Ah, summer. It's that time of the year to head out for a camping roadtrip, invite friends over for a backyard BBQ, or lounge out on a bar patio somewhere with a fresh cocktail. But have you ever considered the environmental footprint of that cocktail, and how much wasted food these drinks can generate?
That's the lightbulb moment that the organizers of Trash Tiki -- an initiative that's serving up low-impact cocktails made from ingredients that would otherwise be discarded -- wants to inspire. Launched by London bartenders Iain Griffiths and Kelsey Ramage, Trash Tiki is currently touring cities around the world, bringing the message to bartenders and consumers everywhere that delicious cocktails don't have to be wasteful.
By the pair's estimate, bars on average throw out around eight bags of food waste every night -- and that's not including the packaging. The idea of building a more sustainable drinking culture starts with reducing food waste, says Ramage on Munchies:
By using the by-products of other bars or things that would be thrown away, we're not actually bringing in anything new. And while that's saving us throwing things away, we're also saving things that would be going in the garbage, which is saving a little bit of money. We're getting more uses out of the same thing.
For example, bartenders could save the parts of a pineapple that are usually thrown away, and ferment them to create a non-alcoholic soda-like drink called a tepache. Used coffee grounds and about-to-be-discarded-but-still-good almond croissants from a local café could be blended up with white rum into a delicious café orgeat. All manner of leftover fruit can be transformed into yummy, homemade syrups for alcoholic beverages, or even pink citrus-flavoured salt to line the rims of glasses. It is all about taking the time to find new ways to convert so-called "waste" into great but simple recipes, says Griffith:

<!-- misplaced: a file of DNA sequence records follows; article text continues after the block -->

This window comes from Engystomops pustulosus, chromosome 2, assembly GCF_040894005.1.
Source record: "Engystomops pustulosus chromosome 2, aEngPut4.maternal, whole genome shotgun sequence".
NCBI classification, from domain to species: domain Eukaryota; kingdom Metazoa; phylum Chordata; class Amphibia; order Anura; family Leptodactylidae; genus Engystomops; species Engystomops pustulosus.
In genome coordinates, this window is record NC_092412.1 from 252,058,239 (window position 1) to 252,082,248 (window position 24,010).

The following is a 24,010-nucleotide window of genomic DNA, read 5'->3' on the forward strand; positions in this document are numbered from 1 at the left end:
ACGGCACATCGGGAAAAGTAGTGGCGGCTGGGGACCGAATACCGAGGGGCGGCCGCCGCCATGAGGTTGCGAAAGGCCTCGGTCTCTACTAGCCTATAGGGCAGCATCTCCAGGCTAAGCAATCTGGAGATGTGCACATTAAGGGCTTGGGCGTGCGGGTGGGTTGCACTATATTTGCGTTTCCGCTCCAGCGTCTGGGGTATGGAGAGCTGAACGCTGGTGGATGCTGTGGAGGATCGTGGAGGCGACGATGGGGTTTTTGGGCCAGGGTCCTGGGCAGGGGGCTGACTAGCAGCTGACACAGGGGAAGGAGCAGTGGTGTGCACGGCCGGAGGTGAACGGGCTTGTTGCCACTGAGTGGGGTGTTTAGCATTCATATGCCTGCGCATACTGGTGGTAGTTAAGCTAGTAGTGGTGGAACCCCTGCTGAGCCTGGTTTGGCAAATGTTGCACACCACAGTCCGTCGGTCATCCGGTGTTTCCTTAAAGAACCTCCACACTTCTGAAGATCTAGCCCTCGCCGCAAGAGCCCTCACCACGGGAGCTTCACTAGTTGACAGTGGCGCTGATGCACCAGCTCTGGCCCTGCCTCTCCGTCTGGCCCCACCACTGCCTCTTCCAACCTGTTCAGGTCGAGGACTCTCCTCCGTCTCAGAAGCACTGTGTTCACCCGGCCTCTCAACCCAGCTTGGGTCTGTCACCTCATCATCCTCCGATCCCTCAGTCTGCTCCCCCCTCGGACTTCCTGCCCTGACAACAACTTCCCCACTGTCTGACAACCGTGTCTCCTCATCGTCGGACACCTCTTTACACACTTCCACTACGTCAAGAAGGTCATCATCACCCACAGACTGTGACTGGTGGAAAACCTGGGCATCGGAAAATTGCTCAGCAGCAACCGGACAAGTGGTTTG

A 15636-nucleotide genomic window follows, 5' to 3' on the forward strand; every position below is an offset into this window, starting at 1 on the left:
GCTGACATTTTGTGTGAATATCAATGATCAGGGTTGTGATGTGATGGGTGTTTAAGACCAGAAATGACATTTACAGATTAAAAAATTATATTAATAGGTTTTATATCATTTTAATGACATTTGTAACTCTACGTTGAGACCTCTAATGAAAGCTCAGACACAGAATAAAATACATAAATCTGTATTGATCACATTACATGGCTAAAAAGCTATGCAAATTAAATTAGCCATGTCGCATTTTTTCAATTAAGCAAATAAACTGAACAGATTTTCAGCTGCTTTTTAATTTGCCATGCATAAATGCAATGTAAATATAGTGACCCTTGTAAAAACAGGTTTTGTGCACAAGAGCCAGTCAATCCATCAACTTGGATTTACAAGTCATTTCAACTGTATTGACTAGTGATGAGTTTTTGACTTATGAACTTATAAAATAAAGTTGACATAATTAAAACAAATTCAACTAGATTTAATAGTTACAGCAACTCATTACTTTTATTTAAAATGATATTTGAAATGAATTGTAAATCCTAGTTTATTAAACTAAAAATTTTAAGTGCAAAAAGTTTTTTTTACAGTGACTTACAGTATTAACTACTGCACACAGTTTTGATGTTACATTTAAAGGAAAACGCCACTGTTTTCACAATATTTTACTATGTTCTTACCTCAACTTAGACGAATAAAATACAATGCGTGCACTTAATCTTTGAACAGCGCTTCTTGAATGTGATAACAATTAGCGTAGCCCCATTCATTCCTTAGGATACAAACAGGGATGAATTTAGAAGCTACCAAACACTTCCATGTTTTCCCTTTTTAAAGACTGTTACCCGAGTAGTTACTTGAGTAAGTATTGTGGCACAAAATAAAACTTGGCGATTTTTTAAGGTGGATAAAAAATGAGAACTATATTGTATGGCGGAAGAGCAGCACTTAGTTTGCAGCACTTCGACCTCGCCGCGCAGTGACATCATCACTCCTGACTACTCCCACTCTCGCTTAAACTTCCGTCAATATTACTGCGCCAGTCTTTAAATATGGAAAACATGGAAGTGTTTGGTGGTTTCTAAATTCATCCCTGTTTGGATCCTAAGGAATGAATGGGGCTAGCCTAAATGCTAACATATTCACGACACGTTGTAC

It puts a value against something that as a society we're always assuming is a zero-value product. Look at bars: we're all guilty of just turning round and lobbing stuff in the bin straight away without realizing how much flavour we're tossing out at times.
Even though the duo say it's difficult for bars to go completely zero-waste, the idea is to at least reduce the amount that being sent to landfills, and to get people thinking (and probably a bit tipsy) in the process. It's a pretty ingenious way to show those sometimes-abstract principles of sustainability, reuse and zero-waste in action -- with a bit of fun thrown in.
Trash Tiki is on tour, with upcoming pop-up-style stops in New York, Toronto, Chicago, Los Angeles, Seattle, Vancouver, Sao Paolo and Mexico City -- visit their website to find out if and when they may come to a bar near you, or check out the recipes.